Image credits: Pinterest

Image credits: Pinterest


Trampolines Did Not Have Nets

Although we can still buy some trampolines without nets, there was no other option long ago. There are a bunch of risks regarding trampolines without them, though. Kids can suffer many injuries such as sprains or even dangerous head wounds. Kids would climb in these things at the local park and suffer the consequences.

Image credits: Pinterest

Image credits: Pinterest


Pregnant Women Smoked and Drank

From television shows and movies, most of us know that pregnant women did anything they wanted because no one knew some things could be dangerous for the fetus. In fact, some cigarettes were even advertised for pregnant women. Some Baby Boomers might even remember their mother smoking while she carried their sibling.

Image credits: Pinterest

Image credits: Pinterest


House On Wheels

This how a house on the wheel looked in 1926, and it’s interesting that it literally looks like a real house. Nowadays, most people have a truck that is renovated on the inside to seem like a house. Meanwhile, a lot more people are moving to tiny houses – some of them with wheels – because they are much for affordable and better for sustainability.

Image credits: Pinterest

Image credits: Pinterest


Fake Nylon, London, 1941

Due to WWI, nylon manufacturer DuPont started producing nylon parachutes, cords, and rope instead of stocking, leading to a stocking black market. As wartime propaganda was rampant, with the government telling women to "Make Do and Mend", which became the motto, they had to find another way to "wear" stockings. So, this led to women painting dark stripes on the bag of their legs to make it look like stocking seems. To do so, gravy browning was often used, and the look was called "Glamor Hose".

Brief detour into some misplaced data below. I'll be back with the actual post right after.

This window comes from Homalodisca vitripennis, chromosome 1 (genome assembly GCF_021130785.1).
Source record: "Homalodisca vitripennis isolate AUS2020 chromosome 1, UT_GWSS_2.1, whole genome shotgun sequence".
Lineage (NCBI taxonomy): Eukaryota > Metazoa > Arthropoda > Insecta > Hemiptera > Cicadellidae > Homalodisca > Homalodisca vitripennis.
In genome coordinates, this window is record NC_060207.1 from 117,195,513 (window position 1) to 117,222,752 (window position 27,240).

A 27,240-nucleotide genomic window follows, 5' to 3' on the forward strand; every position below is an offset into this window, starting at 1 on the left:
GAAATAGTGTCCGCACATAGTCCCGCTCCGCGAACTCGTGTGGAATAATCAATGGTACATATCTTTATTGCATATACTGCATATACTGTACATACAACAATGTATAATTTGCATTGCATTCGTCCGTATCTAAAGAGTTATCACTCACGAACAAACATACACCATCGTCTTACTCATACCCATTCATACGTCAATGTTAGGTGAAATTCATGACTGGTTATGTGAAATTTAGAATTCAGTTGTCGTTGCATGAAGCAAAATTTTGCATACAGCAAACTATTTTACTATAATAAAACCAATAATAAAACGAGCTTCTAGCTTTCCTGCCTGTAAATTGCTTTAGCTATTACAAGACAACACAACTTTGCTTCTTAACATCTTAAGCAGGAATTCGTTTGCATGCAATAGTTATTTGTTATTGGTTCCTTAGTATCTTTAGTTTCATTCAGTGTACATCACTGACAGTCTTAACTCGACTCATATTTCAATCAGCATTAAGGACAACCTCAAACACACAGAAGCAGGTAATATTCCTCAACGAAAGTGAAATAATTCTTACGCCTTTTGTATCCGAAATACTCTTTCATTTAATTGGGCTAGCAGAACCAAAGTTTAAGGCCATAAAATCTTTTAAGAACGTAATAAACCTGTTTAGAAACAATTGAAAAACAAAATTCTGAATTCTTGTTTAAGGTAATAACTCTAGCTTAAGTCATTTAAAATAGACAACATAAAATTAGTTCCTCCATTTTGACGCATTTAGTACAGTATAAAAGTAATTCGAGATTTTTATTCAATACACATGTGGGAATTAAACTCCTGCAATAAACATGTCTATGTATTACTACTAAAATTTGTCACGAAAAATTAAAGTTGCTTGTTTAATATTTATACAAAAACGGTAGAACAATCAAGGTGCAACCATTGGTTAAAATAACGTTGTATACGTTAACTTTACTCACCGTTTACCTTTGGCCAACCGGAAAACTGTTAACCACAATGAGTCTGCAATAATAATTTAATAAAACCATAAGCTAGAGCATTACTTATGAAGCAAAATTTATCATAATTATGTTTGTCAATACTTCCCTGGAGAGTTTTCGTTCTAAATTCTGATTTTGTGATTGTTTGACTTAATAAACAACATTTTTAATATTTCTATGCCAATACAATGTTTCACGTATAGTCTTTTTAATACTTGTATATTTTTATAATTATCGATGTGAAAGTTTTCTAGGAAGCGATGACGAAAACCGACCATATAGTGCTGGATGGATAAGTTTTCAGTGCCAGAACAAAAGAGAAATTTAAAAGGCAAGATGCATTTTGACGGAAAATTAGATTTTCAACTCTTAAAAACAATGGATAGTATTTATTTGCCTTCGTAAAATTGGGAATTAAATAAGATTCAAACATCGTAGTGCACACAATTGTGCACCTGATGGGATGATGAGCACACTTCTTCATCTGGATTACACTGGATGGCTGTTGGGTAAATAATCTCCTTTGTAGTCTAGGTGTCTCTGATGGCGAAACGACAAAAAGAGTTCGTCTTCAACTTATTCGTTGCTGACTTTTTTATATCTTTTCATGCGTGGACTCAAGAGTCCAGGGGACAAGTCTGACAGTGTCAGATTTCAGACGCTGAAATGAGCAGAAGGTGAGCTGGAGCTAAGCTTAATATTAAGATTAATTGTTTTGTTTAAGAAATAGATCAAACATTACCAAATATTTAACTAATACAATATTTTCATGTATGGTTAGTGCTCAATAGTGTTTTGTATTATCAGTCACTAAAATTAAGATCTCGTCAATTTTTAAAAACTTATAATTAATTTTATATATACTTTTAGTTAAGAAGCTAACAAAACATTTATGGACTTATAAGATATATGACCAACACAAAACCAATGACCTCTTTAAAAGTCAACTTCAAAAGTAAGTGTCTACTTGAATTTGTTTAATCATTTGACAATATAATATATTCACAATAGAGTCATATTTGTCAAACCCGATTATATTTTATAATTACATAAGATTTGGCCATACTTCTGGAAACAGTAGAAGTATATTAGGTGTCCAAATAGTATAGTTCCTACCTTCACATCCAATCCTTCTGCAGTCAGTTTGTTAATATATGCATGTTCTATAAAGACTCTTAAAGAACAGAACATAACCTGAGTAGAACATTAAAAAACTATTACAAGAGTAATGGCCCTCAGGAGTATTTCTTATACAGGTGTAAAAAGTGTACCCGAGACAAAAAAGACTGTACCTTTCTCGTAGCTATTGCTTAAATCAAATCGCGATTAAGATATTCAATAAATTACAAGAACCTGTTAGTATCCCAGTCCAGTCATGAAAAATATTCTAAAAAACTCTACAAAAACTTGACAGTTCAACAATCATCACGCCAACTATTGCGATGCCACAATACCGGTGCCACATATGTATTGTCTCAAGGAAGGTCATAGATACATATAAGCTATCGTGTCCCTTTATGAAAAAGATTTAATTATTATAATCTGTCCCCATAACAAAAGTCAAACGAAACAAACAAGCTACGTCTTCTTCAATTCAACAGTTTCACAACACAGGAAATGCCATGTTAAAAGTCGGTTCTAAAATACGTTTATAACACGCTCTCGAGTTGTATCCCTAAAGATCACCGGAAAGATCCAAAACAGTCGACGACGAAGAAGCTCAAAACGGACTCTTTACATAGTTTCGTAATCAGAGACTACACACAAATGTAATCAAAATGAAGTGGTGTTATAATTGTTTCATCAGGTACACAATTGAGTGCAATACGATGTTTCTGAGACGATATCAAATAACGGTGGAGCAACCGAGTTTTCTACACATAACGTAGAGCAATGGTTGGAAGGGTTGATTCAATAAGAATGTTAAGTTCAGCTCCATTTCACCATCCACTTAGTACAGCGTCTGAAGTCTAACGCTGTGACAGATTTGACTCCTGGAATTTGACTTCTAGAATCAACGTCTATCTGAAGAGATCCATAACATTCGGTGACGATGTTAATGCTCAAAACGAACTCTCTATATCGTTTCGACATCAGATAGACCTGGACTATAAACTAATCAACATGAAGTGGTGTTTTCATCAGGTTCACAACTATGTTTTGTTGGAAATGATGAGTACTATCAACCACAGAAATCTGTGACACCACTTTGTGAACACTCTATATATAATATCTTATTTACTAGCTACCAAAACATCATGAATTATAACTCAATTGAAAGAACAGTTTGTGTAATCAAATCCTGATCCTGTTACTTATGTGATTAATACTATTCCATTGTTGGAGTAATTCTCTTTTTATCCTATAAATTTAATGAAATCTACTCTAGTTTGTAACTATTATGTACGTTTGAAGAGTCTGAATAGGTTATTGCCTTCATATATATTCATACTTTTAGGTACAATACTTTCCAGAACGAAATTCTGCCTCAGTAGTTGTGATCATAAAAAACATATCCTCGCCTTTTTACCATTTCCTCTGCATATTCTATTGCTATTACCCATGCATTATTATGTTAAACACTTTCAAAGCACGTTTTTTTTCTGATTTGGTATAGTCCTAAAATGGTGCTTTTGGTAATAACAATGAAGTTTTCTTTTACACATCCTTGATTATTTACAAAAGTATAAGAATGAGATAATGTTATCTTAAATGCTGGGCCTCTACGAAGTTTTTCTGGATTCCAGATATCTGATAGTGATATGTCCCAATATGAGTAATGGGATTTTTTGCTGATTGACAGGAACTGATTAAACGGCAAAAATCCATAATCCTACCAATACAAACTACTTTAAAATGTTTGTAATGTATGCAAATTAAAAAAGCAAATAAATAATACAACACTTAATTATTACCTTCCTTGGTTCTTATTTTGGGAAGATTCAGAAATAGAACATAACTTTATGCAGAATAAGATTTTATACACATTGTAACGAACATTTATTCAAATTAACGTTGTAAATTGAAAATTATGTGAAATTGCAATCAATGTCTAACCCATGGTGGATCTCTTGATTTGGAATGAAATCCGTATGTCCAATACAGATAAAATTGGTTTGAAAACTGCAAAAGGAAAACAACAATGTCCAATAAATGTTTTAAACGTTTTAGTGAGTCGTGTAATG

Image Credits: Brightside.me

Image Credits: Brightside.me


Men with Sound Finders

These devices were used to hear incoming planes or other aerial attacks, and they date back to 1914. They might look weird, but those gadgets probably worked because sonar is effective. Basically, sounds are carried in waves, and you can detect it. Meanwhile, you can also use it to navigate, which is what bats do.

Image credits: Pinterest

Image credits: Pinterest


Venetian Blind Sunglasses

According to an advert for the shades: ‘Tiny Venetian blinds are built into the top of a new type of sun goggles to shade the eyes from direct sun glare. The Venetian-like structure is an integral part of the lenses, formed by deep rectangular indentations in the lens material which are then filled with opaque liquid. While the uncolored lenses are about ninety-eight percent transparent, the upper part intercepts overhead sun rays and casts a shadow on the eyes. In one type, the “blinds” are made of thin, flat wires.’ 

Image Credits: Emlii

Image Credits: Emlii


The Baby Dangler

It's not hard to see the flaws in this design. We wonder how many babies were injured before the product was deemed a failure. Sometimes, you just have to leave the baby behind, for his own sake. Well, at least mom and dad had equal opportunity to carry the baby. Invented by a hockey player in 1937, the idea was to allow parents to practice ice skating along with their little ones.

Image Credits: Emlii

Image Credits: Emlii


An Oxygen Machine